Constructed wetland for water quality improvement: a case study from Taiwan


In Taiwan, more than 20% of the major rivers are mildly to heavily polluted by domestic, industrial, and agricultural wastewaters due to the low percentage of sewers connected to wastewater treatment plants. Thus, constructed or engineered wetlands have been adopted as the major alternatives to clean up polluted rivers. Constructed wetlands are also applied as the tertiary wastewater treatment systems for the wastewater polishment to meet water reuse standards with lower operational costs. The studied Kaoping River Rail Bridge Constructed Wetland (KRRBCW) is the largest constructed wetland in Taiwan. It is a multi-function wetland and is used for polluted creek water purification and secondary wastewater polishment before it is discharged into the Kaoping River. Although constructed wetlands are feasible for contaminated water treatment, wetland sediments are usually the sinks for organics and metals. In this study, water and sediment samples were collected from the major wetland basins in KRRBCW. The investigation results show that more than 97% of total coliforms (TC), 55% of biochemical oxygen demand (BOD), and 30% of nutrients [e.g. total nitrogen (TN), total phosphorus (TP)] were removed via the constructed wetland system. However, results from the sediment analyses show that wetland sediments contained high concentrations of metals (e.g. Cu, Fe, Zn, Cr, and Mn), organic contents (sediment oxygen demand = 1.7 to 7.6 g O2/m2 d), and nutrients (up to 18.7 g/kg of TN and 1.22 g/kg of TN). Thus, sediments should be excavated periodically to prevent the release the pollutants into the wetland system and causing the deterioration of wetland water quality. Results of polymerase chain reaction (PCR), denaturing gradient gel electrophoresis (DGGE), and nucleotide sequence analysis reveal that a variation in microbial diversity in the wetland systems was observed. Results from the DGGE analysis indicate that all sediment samples contained significant amounts of microbial ribospecies, which might contribute to the carbon degradation and nitrogen removal. Gradual disappearance of E. coli was also observed along the flow courses through natural attenuation mechanisms.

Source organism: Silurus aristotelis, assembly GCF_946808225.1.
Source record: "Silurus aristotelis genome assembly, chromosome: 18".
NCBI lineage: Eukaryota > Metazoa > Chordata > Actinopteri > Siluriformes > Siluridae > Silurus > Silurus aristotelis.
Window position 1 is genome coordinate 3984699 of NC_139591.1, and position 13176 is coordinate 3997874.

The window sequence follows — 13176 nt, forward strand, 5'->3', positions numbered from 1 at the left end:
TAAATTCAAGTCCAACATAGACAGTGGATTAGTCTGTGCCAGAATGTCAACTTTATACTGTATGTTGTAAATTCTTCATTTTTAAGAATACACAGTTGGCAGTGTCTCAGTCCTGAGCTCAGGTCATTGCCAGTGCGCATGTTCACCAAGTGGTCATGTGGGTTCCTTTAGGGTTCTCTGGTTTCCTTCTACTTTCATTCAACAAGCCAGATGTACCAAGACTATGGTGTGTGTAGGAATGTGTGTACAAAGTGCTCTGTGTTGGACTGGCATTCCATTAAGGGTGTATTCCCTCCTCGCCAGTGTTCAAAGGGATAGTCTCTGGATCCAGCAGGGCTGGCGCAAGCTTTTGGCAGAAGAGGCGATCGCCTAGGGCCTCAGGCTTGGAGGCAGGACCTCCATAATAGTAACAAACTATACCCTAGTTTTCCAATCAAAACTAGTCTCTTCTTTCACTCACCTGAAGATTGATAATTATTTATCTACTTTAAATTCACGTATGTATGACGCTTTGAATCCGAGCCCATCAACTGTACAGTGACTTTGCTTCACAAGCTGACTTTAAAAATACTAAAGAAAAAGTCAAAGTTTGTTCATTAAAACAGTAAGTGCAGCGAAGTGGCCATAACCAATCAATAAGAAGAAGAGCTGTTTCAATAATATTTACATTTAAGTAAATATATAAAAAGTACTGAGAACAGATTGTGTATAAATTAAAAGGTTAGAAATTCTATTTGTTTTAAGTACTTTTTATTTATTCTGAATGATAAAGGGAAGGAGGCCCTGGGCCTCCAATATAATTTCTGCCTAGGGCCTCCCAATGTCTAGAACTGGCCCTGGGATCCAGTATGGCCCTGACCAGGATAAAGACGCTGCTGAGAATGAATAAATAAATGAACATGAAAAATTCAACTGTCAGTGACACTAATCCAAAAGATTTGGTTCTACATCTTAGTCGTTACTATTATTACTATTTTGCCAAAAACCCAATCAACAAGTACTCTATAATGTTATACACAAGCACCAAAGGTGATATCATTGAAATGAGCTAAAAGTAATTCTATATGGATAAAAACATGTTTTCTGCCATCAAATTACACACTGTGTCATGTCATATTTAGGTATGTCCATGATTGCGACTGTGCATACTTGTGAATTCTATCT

Keywords: microbial diversity, polymerase chain reaction (PCR), sediment, sediment oxygen demand

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